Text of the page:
by Alex Forsythe

Until 1940, House Finches were only found in the western portion of the United States. In 1940 illegally caged Finches were being sold as “Hollywood Finches” by a pet store in New York. In order to escape prosecution for the illegal pet trade, the store released the birds into the wild. The birds thrived and spread across the eastern U.S. Today, they are widespread with an estimated population of up to a billion birds.

House Finches are strict vegetarians, eating seeds, buds and fruit throughout the year, and feeding the same vegetarian diet to their chicks. At feeders, they prefer thistle, sunflower and safflower.

In 1994, Cornell began conducting a survey to track a bacterial disease that affects House Finches across the country. House Finch Eye Disease is caused by a bacteria that causes a type of conjunctivitis leaving the bird listless, mostly blind and vulnerable to predators. The disease killed half of the House Finches in eastern North America, but it has decreased to 5 – 10% of the population in recent years. Several species are known to have been exposed to the disease, including Black-capped Chickadees, American Goldfinches and Wood Thrushes, but other species do not always show signs of illness after exposure. The results of the study indicate that the disease varies seasonally. There are few birds with the disease during the summer, but the number of diseased birds peaks in the spring and fall. The survey lasted 15 years, but data continues to be collected through Project FeederWatch.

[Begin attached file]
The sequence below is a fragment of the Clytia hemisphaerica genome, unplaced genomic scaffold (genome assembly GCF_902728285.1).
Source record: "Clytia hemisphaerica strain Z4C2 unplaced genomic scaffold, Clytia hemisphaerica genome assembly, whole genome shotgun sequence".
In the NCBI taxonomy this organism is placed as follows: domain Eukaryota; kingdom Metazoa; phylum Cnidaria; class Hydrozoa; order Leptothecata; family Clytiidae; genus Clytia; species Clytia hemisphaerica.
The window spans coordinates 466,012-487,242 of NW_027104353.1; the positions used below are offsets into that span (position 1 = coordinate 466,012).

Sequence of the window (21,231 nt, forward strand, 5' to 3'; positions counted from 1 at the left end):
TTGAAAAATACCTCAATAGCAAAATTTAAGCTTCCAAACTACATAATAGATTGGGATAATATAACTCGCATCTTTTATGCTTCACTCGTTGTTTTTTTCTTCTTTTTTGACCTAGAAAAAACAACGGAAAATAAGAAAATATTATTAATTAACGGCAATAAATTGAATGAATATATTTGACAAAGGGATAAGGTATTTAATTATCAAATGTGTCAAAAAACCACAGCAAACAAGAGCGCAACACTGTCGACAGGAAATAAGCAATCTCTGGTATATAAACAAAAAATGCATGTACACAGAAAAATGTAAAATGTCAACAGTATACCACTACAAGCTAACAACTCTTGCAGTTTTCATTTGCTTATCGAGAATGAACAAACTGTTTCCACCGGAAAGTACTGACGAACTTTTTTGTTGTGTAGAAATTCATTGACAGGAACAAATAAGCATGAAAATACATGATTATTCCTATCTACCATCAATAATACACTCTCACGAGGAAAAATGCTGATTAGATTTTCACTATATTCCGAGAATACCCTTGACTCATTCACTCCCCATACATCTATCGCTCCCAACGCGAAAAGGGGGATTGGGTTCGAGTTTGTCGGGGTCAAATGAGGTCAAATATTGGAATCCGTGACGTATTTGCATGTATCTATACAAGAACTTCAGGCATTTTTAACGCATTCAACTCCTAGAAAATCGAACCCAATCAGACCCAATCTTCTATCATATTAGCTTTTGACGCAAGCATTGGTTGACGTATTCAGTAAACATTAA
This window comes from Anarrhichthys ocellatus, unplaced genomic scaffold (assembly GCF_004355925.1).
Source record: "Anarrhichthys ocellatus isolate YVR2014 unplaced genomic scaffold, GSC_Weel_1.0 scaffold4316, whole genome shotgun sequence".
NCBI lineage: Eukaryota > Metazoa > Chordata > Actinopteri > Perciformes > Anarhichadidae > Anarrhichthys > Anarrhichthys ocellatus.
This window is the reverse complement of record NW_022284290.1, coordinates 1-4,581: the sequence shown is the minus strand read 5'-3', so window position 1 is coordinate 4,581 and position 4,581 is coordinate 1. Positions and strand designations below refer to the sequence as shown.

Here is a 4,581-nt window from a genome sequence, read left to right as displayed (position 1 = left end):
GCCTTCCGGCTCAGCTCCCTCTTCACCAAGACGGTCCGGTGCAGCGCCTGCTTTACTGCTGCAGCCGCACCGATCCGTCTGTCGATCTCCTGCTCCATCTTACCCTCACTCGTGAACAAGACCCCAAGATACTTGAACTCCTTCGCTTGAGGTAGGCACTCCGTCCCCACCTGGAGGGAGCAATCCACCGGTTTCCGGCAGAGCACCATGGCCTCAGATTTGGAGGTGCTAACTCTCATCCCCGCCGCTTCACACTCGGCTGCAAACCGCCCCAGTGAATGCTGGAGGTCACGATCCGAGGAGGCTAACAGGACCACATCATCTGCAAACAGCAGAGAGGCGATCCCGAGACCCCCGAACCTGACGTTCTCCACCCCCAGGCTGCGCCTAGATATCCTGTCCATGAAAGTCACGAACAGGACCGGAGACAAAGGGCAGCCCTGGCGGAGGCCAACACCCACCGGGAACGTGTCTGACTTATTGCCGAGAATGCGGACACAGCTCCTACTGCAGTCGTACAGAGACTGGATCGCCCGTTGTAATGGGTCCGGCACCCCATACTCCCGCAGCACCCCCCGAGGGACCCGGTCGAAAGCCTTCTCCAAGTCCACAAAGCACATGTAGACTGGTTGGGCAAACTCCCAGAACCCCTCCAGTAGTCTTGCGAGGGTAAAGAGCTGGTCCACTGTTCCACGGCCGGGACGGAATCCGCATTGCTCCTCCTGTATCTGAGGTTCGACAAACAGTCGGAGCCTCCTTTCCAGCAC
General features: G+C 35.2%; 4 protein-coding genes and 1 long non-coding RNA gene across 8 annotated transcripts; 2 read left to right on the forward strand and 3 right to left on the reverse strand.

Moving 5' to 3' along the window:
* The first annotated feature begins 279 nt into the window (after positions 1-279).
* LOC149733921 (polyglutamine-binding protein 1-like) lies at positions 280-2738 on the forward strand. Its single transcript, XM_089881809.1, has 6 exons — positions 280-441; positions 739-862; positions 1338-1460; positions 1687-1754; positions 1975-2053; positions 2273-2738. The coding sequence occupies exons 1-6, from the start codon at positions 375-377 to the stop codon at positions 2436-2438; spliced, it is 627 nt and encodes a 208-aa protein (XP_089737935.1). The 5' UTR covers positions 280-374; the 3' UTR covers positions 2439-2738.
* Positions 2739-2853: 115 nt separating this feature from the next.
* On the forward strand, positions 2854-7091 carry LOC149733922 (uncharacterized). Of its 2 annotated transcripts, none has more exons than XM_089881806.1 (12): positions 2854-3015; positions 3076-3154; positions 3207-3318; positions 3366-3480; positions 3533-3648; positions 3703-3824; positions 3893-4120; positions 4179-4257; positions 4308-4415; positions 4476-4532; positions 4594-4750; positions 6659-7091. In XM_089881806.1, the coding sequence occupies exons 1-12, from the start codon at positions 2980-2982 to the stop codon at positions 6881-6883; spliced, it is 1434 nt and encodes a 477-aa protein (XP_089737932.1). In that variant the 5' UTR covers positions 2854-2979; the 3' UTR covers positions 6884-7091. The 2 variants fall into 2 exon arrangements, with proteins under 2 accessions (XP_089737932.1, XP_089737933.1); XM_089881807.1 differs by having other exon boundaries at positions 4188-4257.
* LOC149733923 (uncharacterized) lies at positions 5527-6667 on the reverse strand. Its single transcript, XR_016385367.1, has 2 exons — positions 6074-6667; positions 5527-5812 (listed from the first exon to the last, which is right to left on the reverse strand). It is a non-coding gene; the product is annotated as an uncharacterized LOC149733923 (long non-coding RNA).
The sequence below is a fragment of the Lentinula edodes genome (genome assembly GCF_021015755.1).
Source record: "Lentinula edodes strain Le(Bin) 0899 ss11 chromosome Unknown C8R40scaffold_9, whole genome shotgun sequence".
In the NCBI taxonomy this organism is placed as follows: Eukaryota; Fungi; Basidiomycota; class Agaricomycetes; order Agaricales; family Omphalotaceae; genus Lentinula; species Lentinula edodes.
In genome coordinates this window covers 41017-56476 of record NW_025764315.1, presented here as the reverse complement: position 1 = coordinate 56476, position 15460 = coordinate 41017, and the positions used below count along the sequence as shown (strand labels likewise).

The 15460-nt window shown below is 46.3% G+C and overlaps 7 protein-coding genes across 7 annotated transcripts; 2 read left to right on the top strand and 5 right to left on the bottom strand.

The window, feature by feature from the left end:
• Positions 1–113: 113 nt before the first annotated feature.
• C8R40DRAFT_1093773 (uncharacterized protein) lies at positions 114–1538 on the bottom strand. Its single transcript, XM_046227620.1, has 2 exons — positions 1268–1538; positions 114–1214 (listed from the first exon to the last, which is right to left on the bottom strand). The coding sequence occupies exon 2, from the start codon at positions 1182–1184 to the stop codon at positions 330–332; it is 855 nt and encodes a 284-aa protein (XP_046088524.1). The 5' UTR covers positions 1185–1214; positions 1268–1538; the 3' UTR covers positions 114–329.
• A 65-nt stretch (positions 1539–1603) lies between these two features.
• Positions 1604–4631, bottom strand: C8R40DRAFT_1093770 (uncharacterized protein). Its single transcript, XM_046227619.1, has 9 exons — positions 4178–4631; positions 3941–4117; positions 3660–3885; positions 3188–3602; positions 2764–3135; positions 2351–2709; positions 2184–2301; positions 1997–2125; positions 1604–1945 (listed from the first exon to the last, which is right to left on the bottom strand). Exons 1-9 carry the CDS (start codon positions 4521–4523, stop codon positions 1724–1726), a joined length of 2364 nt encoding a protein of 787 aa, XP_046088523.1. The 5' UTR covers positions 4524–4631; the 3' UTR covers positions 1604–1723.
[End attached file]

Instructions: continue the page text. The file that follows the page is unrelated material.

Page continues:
In tandem with the House Finch eye disease study, Cornell also conducted the House Finch Nest Survey to determine whether nesting success changed since the disease began. An interesting observation came out of that study: ravens, crows, jays, cats and other predators take note when a human regularly observes nests. If you want to check on a nest regularly, make certain no one is watching you or else you will inadvertently lead predators to the nest and help cause the demise of the chicks.

If you see a with red, swollen, runny or crusty eyes, report the bird to Project FeederWatch.  To help decrease the spread of avian diseases, be sure to regularly clean your feeders with bleach and rake underneath the feeders to remove old seed and droppings.

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